Field day! Yay! We visited select islands of the Spermonde archipelago—Barrang Lompo, Pulau Bonetambung, and Pulau Kudingarenglompo—to have a look at the coastal communities and their livelihoods on the islands. What strikes me the most is that the ones we visited are really low-lying islands and are densely populated. Also they use corals as foundations of their houses and coastal walls. We had dinner at Konro Karebosi with almost everyone. One of the best restaurants one must visit when coming to Makassar!

View of low-lying Bonetambung Island.

Thursday – Day 4


Guided by Lily Damayanti and Cudo Prasetya, we witnessed HOPE of MARS coral restoration project efforts. 14m-long letters are built from hundreds of  reef stars – 3D stable steel structures coated in resin and sand for creating a surface for coral attachment. Overall,coral fragments from 42 species and collected sustainably (e.g. from breakage after storms) from nearby reefs with similar environmental conditions to facilitate coral survivability and are attached to reef stars.

Also, I snorkelled for the first time ever! An exciting day, with bumps of leaking snorkel tubes :D But enjoying the day with our amazing boat crew and being rewarded by them with tasty donuts – all the efforts were worth it!

4D-REEF group photo in Pulau Badi.

You can see HOPE from Google Earth (Google Earth).



Day 4: 0700H

Field day: snorkeling edition. We had the great opportunity to visit the MARS restoration projects in Badi and Bontosua Islands. We went snorkeling to see HOPE (literally and figuratively) under the sea.

Try and visit Google Earth and search for this HOPE.

Here is Lily Damayanti, Marine Program Manager of the Mars Sustainable Solutions (MARS) project, explaining to us the location of the HOPE reef. Our boats approaching Pulau Badi.


Friday – Day 5


We had a chance to see the University Coral Collection and talk to local scientists about the coral biodiversity and state of reefs around Makassar. The rest of the day we discussed our projects with each other and with Indonesian colleagues and looked for potential collaboration opportunities.

Mariya’s joy of seeing new branching coral samples in UNHAS collection



Day 5: 0730H

Back to UNHAS for one day of roundtable discussions on international research collaborations. We spent most of our time in the afternoon networking among ourselves and being updated with each and everyone’s research progress. We also spent some time working on project synthesis and collaborative work among the ESRs. We had a nice impromptu visit to the UNHAS coral museum where we saw their coral collections. Dinner (Coto Makassar) then some karaoke after.

Most of the discussions were behind closed doors, so better share with you our dinner (Coto Makassar) and activity that night, karaoke!

Saturday – Day 6


Visiting reef sites again!

Cats, cats, cats everywhere on Kodingareng Keke. And great view onto the reef structure from the observation point – you can even see the seasonal sediment dynamics patterns, change in coral cover between reef flat and slope. Also, the island has pretty interesting history of unsuccessful commercialising of the area and failed efforts of the hotel construction. All in all – no wonder it did not work – the island is very dynamic, small and has no fresh water!

Samalona island – one of the closest to the shore, turbid reef. To our surprise, the coral cover was amazing, considering a lot of it was absent some 10 years ago! In some areas of the reef, coral cover was up to 95%, so we had to be careful swimming around.

Above: Kodingareng Keke – seasonally dynamic island sediment accumulation area – and its local cats (quadrant for scale). Hi from 4D – REEF! Xin, Max, Leo, and Mariya.
Lower pictures: The beauty of the reef world. Top left – Tridacna squamosa, top right – a family of clown fish in sea anemone, surrounded by massive Porites; bottom left – sponge Haliclona sp. growing on sea star, bottom right – Acroporidae corals, branching and corymbose morphologies.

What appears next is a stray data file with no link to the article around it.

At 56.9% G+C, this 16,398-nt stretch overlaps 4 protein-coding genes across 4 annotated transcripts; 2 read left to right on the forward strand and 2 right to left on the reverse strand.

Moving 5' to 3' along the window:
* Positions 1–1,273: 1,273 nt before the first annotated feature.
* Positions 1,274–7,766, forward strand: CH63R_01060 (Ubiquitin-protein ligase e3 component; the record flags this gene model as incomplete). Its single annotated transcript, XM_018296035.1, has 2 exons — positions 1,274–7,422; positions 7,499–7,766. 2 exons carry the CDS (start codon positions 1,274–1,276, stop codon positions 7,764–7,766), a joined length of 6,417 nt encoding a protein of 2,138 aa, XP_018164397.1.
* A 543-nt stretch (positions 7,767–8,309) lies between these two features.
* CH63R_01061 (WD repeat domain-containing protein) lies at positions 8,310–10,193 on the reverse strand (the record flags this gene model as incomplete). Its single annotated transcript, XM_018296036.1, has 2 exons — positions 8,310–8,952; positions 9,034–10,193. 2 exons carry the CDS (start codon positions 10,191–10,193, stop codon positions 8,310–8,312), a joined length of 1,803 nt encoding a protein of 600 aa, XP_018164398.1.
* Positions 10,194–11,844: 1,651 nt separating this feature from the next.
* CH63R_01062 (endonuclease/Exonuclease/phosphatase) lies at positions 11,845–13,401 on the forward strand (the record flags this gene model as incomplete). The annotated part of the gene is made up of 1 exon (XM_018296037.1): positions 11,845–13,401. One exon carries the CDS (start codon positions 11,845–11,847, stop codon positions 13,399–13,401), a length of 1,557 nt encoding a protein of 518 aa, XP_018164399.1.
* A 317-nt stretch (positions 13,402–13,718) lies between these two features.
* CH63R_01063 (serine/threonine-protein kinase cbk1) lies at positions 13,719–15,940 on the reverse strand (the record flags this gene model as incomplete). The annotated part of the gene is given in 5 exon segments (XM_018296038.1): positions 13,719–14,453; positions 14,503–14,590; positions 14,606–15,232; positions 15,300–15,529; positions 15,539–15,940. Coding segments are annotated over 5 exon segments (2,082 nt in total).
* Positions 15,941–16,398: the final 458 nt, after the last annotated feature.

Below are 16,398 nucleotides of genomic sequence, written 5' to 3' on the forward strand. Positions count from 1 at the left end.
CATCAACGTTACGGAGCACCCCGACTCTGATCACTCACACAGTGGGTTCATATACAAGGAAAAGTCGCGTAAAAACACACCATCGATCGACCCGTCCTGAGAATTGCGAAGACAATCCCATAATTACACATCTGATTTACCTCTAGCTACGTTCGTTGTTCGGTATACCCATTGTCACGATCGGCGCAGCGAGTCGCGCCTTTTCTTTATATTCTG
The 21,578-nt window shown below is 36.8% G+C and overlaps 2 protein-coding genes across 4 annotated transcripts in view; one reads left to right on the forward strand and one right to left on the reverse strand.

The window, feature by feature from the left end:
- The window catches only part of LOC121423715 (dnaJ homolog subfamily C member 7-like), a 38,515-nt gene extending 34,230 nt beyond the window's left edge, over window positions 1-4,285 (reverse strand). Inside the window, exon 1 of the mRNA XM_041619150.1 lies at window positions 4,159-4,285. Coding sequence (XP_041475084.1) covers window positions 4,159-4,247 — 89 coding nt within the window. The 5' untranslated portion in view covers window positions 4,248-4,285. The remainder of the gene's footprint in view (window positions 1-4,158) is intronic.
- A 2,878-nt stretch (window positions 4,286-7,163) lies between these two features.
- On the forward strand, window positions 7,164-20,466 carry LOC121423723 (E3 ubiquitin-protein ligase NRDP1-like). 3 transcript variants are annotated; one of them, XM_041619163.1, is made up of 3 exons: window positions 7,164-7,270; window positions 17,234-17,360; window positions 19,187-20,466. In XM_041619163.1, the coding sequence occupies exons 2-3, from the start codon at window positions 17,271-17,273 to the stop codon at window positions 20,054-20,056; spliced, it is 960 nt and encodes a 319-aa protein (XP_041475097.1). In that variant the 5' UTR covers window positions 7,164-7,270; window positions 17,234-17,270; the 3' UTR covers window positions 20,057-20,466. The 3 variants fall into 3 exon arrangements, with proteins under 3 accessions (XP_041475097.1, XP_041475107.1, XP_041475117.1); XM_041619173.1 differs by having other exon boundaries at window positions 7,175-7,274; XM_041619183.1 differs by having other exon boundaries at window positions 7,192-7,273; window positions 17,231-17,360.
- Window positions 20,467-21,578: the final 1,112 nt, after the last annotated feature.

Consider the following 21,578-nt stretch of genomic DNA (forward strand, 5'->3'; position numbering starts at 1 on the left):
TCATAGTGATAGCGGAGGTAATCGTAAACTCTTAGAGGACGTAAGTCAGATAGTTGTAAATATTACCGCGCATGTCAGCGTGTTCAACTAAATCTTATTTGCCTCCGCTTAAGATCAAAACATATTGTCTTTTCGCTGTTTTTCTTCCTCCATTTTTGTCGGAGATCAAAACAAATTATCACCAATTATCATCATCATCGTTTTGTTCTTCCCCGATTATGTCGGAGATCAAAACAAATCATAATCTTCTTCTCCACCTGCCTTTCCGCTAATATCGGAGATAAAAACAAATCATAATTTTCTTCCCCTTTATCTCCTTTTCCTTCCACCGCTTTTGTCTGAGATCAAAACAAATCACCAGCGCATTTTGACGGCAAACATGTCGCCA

Day 6: 0700H

Field day again! This time we visited select reef sites in Samalona and Kodingareng Keke. We snorkeled and looked at the conditions of the reefs in both sites.

Estra checking out the condition of a coral in one of the reef sites.

Sunday – Day 7


As for my day off – no rest for the wicked! Starting at 7am, I joined our little crew to collect some sediment samples for future composition analysis of grains with the AI, developed by our colleague, William Harrison. We returned to Kodingareng Keke for the transect sampling across the reef flat. In the areas closer to the rim it got really tricky, as there was so much coral cover that I barely could get some sand!

Things were more complicated in the degraded turbid reef site – strong current, no coral is sight and fields of sea urchins. I got deserved rest and a great recovery after swimming for so long with a relaxing massage by Indonesian masters and enjoying another tasty dinner and fruit drinks. Everyone has to try sirsak! And if you are weak to spicy food – it will save you 🙂 To continue with the first experiences – I joined guys for the evening karaoke – something I have never done before but now will definitely do again!


Discovering the coral diversity.


Day 7: 0600H

It was our rest day, but I decided to visit an older carbonate reef in South Sulawesi. Whole day of travel, yet I enjoyed it since I was joined by very helpful and dependable Indonesian marine researchers.

Nice view of the beach and terraces to cap off the week in South Sulawesi.

Whole-day seminars, informative presentations, chats in-between coffee breaks and lunches, long-hours of discussions, site visits on reef islands, snorkeling on different reefs, fun chats while walking, and several boat rides. Endless coconuts, hotel rooftop drinks, occasional massages, souvenir shopping, lovely food, getting soaked by rain, soaking in the pool, karaoke, and long catching-up chats.

From participating in various program-related activities to enjoying non-program-related activities, the ESRs, our Indonesian colleagues, and supervisors had a very productive NTA in Makassar.

The first week of the NTA was very insightful as we were updated about the latest state of marine research, management, and conservation efforts in Indonesia. We found it inspiring to see the MARS success story and the different marine research work in Indonesia. The marine pollution problem (which is caused by a multitude of factors like government in/action, local behavior, heavy plastic use, and many others) in the region is quite noticeable along the coastal areas and offshore islands. As part of the ESRs who were not able to join the fieldwork in Spermonde, it was nice for us to visit the reefs studied by 4D-REEF.

Next up, we’ll share some of our experiences when we flew to Bali Island for the second part of our NTA. Stay tuned.




*All photos made by 4D-Reef and ESRs.